1. Match: The khabr must match the mubtada in number (eg. singular, plural) and in gender.
  2. Definite: The mubtada cannot be indefinite–it must be definite.
  3. Dumma: The mubtada must take dumma (single dumma, too, because it’s definite) — and, when dissecting complex sentences of any type, this is how you locate the mubtada!

Laysa (Not)

Laysa in Arabic means “not” (eg. that is not a pen). Unlike the other negations maa and laa, laysa is conjugated as a verb, depending on what you’re negating.

For example:

  1. the duck is not big (al-battatu laysat kabiyratan)
  2. the cat is not lazy (al-qittu laysa bi kaslaana)

Whenever you use laysa, the mubtada and khabr change: the mubtada becomes ismu laysa, and the khabr becomes khabru laysa.

Finally, laysa causes ismu laysa (not the mubtada–it’s now ismu laysa) to be marfoo’ (takes dumma/tanween-dumma), and khabru laysa becomes mansoob (takes fatha/tanween-fatha — see example one). Except if you prefix the khabr with bi (the preposition). In that case, it takes kasra, just as any word with a preposition. (Like example two.)

And of course, you can use laysa at the beginning of a sentence, just like any verb–eg. I am not sick (lastu bi mariydin).

The sarf for laysa is listed below–laysa is essentially a past-tense verb. (Read the sarf from top to bottom and right to left.)

I (M/F) You (F) You (M) She (F) He (M)
لَستُ لَستِ لَستَ لَيسَت لَيسَ Single
لَسنَا لَستُمَا لَستُمَا لَيسَتَ لَيسَا Dual
لَستَنَّ لَستُ لَسنَ لَيسُو Plural

Wallahu ‘alim. As usual, post a comment inshallah if you need any clarifications or have any questions.


Hadhaa Kitaabun vs. Haadhal Kitaabu

One question that plagues many new students of the Arabic language is the difference between hadhaa kitaabun and hadhaal kitaabu

The difference is best demonstrated by example: hadhaa kitaabun kabiyrun means “this is a big book,” and “hadhaal kitaabul kabiyru” means “this big book …”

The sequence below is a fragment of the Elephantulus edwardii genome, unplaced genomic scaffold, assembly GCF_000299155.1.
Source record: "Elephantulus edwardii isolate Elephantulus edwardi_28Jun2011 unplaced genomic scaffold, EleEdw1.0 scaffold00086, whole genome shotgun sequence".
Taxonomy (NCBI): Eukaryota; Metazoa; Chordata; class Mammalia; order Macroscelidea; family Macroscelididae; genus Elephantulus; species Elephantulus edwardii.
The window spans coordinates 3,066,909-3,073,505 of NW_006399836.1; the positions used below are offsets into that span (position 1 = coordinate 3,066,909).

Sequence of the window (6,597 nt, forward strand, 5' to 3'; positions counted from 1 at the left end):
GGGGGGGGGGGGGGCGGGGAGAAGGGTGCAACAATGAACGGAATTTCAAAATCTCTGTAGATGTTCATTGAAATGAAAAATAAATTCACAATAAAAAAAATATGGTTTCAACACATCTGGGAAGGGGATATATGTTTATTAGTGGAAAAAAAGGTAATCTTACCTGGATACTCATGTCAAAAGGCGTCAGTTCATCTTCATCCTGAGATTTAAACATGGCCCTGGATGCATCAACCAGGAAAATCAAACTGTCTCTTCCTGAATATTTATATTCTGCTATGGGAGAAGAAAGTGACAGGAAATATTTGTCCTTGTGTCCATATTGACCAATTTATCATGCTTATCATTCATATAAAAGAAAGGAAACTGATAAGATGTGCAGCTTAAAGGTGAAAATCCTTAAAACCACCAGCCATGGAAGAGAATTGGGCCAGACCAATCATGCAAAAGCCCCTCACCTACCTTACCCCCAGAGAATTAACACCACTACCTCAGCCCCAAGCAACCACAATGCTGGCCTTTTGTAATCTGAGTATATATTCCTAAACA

Get the difference? The first (hadhaa kitaabun) is talking about any book. “This is a book.” Nothing special. The second–hadhaal kitaabu–is talking about a specific book. It’s saying “this book … something.”

And how do you know the difference? in the second case, the book is definite–it’s a specific book. Notice, al-kitaabu–the book. Not kitaabun–a book.

And, notice the second one is a fragment–this big book what? This big book is open? This big book is on the table? And so on.


Inanimate Object Plurals

In Arabic, masculine plurals generally follow a couple of different patterns. Sometimes they acquire a waw-noon at the end (eg. muslim becomes muslimuwna)–these are called “sound plurals” (because the original word is still intact). Some acquire letters inside their form (eg. qalam becomes aqlaam)–these are called “broken plurals”.

Feminine words, Allahu ‘alim, they also have sound and broken forms. One example of a sound feminine plural is muslimaat (plural of muslimah).

Interestingly enough, with inanimate objects–such as pens, books, cars, and dogs–the plural (both masculine and feminine plural) acts as if it’s the feminine singular.

So say you wanted to say “these houses are big, and they’re new.” How would you say it? Chances are, you’d say something like: “haaulaai buyuwtun kibaarun, wa hum jududun.” But, recall the rule–masculine plural (in this case, buyuwt) acts, for all intents and purposes, like the singular feminine!

The correct form would be: “haadhihi buyuwtun kabeeratun, wa hiya jadiydatun.”

Let’s try a feminine example. How would you say “those ducks left from the masjid?” The answer is, “tilkal buttaatu kharajat min al-masjidi,” not “olaaikal buttaatu kharajna min al-masjidi.” Why? Because battatun (three or more ducks) is an inantimate object plural, and acts (grammatically) as a singular feminine.

It might seem a little strange at first, but inshallah ta’ala if you keep practising it, it’ll soon slip beneath your conscious effort and become something you “just know” inshallah!


Note: You can put your mouse over any underlined text to see the Arabic.

aqlaamun: pen (masculine, plural)

buyuwtun: house (masculine, plural)

ghayr ‘aql: inanimate object

haaulaai: these (close, plural)

haadhihi: she (feminine, singular) — also used as “it” for objects.

hiya: she (feminine, singular) — can be used as “it” for objects.

hum: they (masculine, plural) — also used as “it” (plural) for objects

jadiydatun: new (feminine, singular)

jududun: new (masculine, plural)

kabeeratun: big (feminine, singular)

kibaarun: big (masculine, plural)

muslimaat: Muslim (feminine, plural)

muslimah: Muslim (feminine, singular)

muslimun: Muslim–one who submits (masculine, singular)

muslimuwna: Muslim (masculine, plural)

qalamun: pen (masculine, singular)

wa: and